MV Carolyn Chouest

From Wikipedia, the free encyclopedia
Jump to navigation Jump to search
MV Carolyn Chouest
NR-1 with Carolyn Chouest.jpg
MV Carolyn Chouest with NR-1.
History
United States
NameCarolyn Chouest
OwnerEdison Chouest Offshore[1]
BuilderNorth American Shipbuilding
In service1994
Identification
StatusCurrently in service
NotesLeased to the Military Sealift Command (MSC), contractor operated and controlled
General characteristics
TypeOcean surveillance ship
Displacement1599 tons
Length238 ft (73 m)
Beam52 ft (16 m)
Draft17 ft (5.2 m)
Installed power2 × 12-cylinder Caterpillar diesel engines 10,800 hp (8,100 kW)
PropulsionTwo Kort Nozzle variable-pitch propellers
Speed17 knots (31 km/h; 20 mph)

MV Carolyn Chouest is a chartered support ship for the United States Navy that was originally assigned to the Special Missions Program to support NR-1, the deep submergence craft. She towed NR-1 between work areas, served as a floating supply warehouse and provided quarters for extra crew until the NR-1 was removed from service in 2008.

Since the 2010s the ship has been used to support American special forces units in the Pacific region.[2][3]

Operational history[edit]

In 1995, Dr. Robert Ballard used the Carolyn Chouest and its sub the NR-1, to explore the wreck of HMHS Britannic, the sister ship of RMS Titanic, which sank off the coast of Greece while serving as a hospital ship during World War I.[4]

November 1999, Carolyn Chouest assisted recovery efforts after the EgyptAir Flight 990 airplane crash 60 miles (97 km) south of Nantucket, Massachusetts. She provided underwater mapping of the debris field using the side-scan sonar and recorded underwater video of the site with the ROV Magnum.[5]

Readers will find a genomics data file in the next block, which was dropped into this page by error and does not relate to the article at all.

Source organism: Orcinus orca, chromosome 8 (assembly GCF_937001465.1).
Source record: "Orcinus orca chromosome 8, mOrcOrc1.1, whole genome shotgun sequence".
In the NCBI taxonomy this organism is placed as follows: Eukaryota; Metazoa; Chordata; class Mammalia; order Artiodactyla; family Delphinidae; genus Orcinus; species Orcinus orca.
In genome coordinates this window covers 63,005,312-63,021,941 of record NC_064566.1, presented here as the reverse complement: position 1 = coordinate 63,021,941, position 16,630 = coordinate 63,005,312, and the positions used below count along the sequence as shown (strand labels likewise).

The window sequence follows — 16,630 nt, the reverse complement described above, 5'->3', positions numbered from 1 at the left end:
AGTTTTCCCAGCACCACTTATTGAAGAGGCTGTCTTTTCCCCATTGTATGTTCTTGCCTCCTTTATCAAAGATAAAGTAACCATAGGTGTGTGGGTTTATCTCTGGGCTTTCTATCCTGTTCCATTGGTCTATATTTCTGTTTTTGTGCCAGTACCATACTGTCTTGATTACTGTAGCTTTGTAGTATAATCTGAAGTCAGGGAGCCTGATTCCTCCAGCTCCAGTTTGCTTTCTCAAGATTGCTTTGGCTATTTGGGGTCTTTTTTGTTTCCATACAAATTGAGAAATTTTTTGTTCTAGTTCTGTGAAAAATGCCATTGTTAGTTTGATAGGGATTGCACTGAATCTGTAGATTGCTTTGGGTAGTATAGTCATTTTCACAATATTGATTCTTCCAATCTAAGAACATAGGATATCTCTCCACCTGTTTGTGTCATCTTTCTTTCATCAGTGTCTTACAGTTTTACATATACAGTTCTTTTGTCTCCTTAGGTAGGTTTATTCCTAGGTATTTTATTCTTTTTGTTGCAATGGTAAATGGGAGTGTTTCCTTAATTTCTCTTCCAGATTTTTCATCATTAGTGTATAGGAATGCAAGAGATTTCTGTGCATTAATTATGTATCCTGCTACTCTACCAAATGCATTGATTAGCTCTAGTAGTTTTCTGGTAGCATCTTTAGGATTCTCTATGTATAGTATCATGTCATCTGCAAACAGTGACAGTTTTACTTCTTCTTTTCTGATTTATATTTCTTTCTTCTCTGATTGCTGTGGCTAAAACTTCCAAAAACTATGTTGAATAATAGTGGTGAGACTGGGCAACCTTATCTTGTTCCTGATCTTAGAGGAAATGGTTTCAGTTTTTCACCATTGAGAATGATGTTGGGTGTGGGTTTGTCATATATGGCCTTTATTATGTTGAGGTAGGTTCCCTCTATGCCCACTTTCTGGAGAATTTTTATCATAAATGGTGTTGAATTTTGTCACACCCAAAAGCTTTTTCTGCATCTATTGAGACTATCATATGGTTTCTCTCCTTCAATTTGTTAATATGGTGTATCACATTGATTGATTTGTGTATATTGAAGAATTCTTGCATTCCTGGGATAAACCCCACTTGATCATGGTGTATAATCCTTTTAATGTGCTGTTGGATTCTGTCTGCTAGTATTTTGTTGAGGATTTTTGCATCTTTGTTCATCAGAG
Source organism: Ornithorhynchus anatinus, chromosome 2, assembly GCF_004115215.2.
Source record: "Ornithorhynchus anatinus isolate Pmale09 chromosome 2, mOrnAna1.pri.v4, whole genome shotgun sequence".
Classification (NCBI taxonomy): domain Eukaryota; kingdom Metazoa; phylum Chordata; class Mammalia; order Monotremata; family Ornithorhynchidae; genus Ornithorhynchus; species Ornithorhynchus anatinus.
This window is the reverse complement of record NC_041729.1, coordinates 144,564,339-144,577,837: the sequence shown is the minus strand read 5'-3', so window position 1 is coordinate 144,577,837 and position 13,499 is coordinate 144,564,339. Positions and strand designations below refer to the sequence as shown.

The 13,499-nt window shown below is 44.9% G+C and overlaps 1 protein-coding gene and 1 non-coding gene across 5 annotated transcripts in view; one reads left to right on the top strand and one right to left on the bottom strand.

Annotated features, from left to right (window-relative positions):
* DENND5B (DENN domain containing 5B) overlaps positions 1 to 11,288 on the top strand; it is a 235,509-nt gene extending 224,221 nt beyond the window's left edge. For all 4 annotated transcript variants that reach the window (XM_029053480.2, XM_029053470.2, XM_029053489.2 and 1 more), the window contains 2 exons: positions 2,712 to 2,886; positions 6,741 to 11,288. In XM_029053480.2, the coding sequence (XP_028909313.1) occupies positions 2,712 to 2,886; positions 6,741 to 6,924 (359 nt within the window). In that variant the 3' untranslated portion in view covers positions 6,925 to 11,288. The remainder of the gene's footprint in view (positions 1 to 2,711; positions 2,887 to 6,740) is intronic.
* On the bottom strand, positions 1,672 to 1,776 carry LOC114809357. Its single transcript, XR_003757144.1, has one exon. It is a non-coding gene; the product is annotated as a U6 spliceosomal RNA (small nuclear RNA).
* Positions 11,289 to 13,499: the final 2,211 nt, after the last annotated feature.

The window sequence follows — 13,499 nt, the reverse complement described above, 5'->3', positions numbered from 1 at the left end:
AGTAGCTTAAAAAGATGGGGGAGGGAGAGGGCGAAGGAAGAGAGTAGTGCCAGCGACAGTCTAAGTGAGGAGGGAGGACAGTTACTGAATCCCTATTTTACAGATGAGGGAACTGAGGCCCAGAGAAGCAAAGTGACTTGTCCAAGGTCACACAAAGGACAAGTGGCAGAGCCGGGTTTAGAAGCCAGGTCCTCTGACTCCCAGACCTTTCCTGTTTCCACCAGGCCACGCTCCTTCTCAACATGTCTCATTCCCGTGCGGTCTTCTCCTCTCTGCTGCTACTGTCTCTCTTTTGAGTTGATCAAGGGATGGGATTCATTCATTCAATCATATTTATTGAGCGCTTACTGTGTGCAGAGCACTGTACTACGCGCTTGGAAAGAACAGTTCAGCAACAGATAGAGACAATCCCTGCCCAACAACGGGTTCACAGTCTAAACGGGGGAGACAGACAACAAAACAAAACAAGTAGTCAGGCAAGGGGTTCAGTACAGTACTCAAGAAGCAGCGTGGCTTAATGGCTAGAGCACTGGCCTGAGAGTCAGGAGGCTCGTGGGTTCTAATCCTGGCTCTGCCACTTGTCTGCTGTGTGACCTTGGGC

February 2002, NR-1 and Carolyn Chouest helped archeologists to chart the USS Monitor, the Navy's first ironclad warship, as she rests 250 feet (76 m) below the sea.[6]

October 2004, Carolyn Chouest helped tow HMCS Chicoutimi back to Faslane, after a fire on board the Canadian submarine killed one crewman and injured two, 100 miles (160 km) off Ireland.[7]

December 2006, the fast-attack submarine, USS Pittsburgh resurfaced during sea trials after a 25-year-old Portsmouth Naval Shipyard employee began having neurological problems. He was safely transferred to Carolyn Chouest and continued to receive treatment from Pittsburgh's corpsman until evacuated by a Coast Guard helicopter.[8]

March 2007, NR-1 and Carolyn Chouest under the direction of oceanographer Robert Ballard began mapping the Flower Garden Banks National Marine Sanctuary to help scientists determine where early Americans might have lived when, at the height of the last ice age, sea levels were nearly 400 feet (120 m) lower than they are today.[9]

References[edit]

  1. ^ "Chouest". GlobalSecurity.org. Retrieved 2012-09-28.
  2. ^ Altman, Howard; Trevithick, Joseph (14 April 2022). "This Is The Shadowy Special Operations Mothership You've Never Heard Of". The Drive. Retrieved 14 April 2022.
  3. ^ Rogoway, Tyler. "Pentagon Posts Rare Photo Of Navy SEAL-Laden Special Ops Sea Base". The Drive. Retrieved 19 April 2022.
  4. ^ Ballard, Robert (28 January 1997). "Titanic's Lost Sister". PBS Nova. Retrieved 2014-02-13.
  5. ^ Rising, David (20 November 1999). "Robot Maps Wreckage In Crash Area". The Seattle Times. Associated Press. Retrieved 2008-10-14.
  6. ^ Bilyeu, Braden, JO3 (May 2002). "Carolyn Chouest and NR-1 explore naval history". Military Sealift Command. Retrieved 2008-10-14.
  7. ^ "Submarine crew back on dry land". BBC News. 11 October 2004. Retrieved 2008-10-14.
  8. ^ "Submarine Crewman Medevaced". Coast Guard News. 13 December 2006. Retrieved 2008-10-14.
  9. ^ Velasquez-Manoff, Moises (14 March 2007). "High-tech undersea search for the first Americans". The Christian Science Monitor. Retrieved 2008-10-13.

External links[edit]